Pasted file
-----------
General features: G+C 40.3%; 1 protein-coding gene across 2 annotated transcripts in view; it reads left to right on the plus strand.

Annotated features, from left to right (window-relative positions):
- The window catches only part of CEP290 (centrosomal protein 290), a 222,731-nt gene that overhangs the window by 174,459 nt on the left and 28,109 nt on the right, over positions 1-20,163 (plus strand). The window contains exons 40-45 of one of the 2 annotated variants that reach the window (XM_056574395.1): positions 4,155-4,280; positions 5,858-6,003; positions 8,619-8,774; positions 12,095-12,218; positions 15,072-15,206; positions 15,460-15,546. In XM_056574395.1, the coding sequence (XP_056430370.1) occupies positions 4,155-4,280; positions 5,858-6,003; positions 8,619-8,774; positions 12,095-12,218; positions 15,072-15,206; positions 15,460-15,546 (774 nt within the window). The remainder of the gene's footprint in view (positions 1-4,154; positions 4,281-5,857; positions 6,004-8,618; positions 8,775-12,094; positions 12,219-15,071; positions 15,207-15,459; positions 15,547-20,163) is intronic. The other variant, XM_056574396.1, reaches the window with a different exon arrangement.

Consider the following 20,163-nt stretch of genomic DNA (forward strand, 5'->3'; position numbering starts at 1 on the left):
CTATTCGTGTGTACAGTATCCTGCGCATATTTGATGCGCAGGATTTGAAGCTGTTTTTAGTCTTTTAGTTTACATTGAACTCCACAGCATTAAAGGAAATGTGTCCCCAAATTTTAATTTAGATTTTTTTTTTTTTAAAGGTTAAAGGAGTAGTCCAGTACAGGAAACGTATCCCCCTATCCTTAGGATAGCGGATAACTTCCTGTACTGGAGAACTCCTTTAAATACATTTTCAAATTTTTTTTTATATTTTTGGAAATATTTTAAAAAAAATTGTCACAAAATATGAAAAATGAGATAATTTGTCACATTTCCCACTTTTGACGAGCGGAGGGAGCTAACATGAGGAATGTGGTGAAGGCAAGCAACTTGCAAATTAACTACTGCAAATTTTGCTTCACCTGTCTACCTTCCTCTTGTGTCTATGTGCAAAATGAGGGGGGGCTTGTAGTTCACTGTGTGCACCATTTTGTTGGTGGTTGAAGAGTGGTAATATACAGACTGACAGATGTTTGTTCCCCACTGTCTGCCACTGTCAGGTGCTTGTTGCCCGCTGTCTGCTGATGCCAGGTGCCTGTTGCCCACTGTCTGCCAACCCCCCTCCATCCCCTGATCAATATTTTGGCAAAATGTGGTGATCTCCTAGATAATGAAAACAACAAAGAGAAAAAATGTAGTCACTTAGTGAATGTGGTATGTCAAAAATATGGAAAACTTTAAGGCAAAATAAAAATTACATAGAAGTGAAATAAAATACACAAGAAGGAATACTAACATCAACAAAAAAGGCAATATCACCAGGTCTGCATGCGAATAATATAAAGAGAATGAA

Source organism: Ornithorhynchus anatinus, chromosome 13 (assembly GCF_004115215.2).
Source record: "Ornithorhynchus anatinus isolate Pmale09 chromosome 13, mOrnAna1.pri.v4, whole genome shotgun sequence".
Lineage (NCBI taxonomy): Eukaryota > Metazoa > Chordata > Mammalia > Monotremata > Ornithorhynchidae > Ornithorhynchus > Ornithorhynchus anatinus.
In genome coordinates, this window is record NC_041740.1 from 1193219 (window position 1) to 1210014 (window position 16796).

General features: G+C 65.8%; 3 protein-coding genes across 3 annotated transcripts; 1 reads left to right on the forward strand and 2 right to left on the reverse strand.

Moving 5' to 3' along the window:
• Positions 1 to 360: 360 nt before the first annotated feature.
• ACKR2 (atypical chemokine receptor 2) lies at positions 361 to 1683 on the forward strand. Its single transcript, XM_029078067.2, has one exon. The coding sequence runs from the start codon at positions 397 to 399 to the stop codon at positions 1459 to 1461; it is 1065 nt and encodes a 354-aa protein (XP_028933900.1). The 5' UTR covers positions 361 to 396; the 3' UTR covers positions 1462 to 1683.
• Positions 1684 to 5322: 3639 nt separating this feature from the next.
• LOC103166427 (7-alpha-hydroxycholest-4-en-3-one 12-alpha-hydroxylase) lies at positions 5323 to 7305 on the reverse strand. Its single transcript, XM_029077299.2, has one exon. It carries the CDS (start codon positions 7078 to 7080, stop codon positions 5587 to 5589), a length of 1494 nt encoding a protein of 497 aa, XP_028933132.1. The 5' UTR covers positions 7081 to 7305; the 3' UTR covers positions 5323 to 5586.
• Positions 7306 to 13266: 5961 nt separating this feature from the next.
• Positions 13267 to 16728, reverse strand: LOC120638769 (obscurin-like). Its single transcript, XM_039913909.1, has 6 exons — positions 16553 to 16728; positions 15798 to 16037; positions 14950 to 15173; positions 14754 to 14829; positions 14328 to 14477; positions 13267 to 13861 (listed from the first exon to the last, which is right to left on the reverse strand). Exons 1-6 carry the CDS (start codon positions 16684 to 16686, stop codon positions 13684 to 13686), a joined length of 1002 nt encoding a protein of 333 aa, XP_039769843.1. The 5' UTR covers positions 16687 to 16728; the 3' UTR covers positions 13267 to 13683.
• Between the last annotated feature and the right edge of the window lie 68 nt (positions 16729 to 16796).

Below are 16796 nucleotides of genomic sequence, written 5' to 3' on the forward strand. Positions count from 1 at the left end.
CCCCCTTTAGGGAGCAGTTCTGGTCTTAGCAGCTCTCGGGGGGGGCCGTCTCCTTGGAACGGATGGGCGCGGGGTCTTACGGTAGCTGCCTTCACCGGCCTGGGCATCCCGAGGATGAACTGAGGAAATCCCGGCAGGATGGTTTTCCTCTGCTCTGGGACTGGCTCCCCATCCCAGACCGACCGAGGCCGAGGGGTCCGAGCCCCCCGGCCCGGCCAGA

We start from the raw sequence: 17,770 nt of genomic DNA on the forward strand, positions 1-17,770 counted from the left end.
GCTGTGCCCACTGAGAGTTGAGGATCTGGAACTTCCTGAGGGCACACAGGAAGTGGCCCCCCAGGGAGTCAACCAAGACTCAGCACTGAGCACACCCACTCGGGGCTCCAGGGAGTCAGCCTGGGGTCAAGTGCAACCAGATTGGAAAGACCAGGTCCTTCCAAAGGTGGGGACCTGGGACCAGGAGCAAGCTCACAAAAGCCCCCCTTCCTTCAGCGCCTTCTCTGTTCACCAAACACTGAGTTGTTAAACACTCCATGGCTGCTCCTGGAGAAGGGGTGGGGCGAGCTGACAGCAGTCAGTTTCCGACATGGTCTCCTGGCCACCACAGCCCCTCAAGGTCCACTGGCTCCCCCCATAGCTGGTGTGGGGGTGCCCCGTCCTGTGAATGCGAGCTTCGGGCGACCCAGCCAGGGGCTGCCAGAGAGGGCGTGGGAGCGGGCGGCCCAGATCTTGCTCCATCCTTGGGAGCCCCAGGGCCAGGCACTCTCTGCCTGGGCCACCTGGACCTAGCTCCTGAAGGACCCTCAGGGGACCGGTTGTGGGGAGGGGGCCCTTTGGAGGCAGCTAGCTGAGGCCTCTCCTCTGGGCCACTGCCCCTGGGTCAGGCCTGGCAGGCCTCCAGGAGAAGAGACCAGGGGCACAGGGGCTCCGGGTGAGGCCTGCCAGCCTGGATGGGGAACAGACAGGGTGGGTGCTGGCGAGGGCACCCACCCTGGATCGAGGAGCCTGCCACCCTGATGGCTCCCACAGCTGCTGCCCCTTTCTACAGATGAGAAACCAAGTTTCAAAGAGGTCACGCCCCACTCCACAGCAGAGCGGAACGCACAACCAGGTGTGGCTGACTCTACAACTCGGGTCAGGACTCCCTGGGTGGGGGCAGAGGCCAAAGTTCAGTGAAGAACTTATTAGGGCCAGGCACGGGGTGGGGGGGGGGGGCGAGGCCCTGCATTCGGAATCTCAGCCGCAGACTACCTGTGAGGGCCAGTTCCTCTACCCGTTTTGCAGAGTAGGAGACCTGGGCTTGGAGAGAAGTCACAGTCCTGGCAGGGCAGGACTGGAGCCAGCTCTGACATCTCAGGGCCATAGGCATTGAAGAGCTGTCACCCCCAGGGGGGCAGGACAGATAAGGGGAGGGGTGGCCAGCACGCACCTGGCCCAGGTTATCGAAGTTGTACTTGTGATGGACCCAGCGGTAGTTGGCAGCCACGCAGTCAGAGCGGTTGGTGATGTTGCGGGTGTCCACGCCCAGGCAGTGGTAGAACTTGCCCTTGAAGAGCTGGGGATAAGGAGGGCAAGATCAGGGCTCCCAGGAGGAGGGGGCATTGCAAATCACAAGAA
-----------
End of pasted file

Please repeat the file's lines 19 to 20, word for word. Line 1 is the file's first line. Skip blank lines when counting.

Below are 16796 nucleotides of genomic sequence, written 5' to 3' on the forward strand. Positions count from 1 at the left end.
CCCCCTTTAGGGAGCAGTTCTGGTCTTAGCAGCTCTCGGGGGGGGCCGTCTCCTTGGAACGGATGGGCGCGGGGTCTTACGGTAGCTGCCTTCACCGGCCTGGGCATCCCGAGGATGAACTGAGGAAATCCCGGCAGGATGGTTTTCCTCTGCTCTGGGACTGGCTCCCCATCCCAGACCGACCGAGGCCGAGGGGTCCGAGCCCCCCGGCCCGGCCAGA